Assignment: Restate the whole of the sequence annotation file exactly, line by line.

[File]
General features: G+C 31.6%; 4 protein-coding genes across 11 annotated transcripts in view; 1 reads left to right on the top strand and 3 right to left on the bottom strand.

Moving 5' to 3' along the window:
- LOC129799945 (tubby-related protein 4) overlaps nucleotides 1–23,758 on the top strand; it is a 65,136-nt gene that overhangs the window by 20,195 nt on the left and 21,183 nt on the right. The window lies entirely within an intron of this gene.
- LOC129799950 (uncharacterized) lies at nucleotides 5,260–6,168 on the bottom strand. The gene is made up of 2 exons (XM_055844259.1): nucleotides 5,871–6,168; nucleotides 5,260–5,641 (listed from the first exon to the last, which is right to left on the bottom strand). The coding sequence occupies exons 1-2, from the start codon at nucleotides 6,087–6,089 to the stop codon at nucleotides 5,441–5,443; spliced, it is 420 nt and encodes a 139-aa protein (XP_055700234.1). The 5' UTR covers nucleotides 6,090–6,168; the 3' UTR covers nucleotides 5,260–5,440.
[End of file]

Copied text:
General features: G+C 31.6%; 4 protein-coding genes across 11 annotated transcripts in view; 1 reads left to right on the top strand and 3 right to left on the bottom strand.

Moving 5' to 3' along the window:
- LOC129799945 (tubby-related protein 4) overlaps nucleotides 1–23,758 on the top strand; it is a 65,136-nt gene that overhangs the window by 20,195 nt on the left and 21,183 nt on the right. The window lies entirely within an intron of this gene.
- LOC129799950 (uncharacterized) lies at nucleotides 5,260–6,168 on the bottom strand. The gene is made up of 2 exons (XM_055844259.1): nucleotides 5,871–6,168; nucleotides 5,260–5,641 (listed from the first exon to the last, which is right to left on the bottom strand). The coding sequence occupies exons 1-2, from the start codon at nucleotides 6,087–6,089 to the stop codon at nucleotides 5,441–5,443; spliced, it is 420 nt and encodes a 139-aa protein (XP_055700234.1). The 5' UTR covers nucleotides 6,090–6,168; the 3' UTR covers nucleotides 5,260–5,440.